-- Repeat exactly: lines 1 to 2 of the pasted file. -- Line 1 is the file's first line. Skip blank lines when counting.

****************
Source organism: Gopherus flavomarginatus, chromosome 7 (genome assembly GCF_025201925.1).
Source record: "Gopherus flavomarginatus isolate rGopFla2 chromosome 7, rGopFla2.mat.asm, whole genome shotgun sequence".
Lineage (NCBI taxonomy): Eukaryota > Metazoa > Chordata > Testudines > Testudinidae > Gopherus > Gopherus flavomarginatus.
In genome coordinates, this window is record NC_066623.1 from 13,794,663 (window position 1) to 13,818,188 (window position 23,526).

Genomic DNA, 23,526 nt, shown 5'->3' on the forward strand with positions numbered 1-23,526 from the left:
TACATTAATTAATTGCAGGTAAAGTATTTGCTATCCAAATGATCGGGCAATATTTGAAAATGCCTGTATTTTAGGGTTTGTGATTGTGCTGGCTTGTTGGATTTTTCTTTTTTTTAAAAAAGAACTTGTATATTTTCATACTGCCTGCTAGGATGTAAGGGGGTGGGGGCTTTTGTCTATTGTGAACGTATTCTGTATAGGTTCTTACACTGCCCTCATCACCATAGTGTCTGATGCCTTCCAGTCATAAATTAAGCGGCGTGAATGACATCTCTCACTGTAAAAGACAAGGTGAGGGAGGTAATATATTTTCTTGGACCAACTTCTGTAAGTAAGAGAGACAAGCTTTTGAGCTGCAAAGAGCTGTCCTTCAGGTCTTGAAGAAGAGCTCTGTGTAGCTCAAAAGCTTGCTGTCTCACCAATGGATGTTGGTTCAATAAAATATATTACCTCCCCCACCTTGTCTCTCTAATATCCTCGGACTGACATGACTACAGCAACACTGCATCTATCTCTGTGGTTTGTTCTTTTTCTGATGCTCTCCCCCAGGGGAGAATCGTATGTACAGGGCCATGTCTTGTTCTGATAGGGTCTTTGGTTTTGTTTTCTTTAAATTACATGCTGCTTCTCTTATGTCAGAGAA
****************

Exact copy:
Source organism: Gopherus flavomarginatus, chromosome 7 (genome assembly GCF_025201925.1).
Source record: "Gopherus flavomarginatus isolate rGopFla2 chromosome 7, rGopFla2.mat.asm, whole genome shotgun sequence".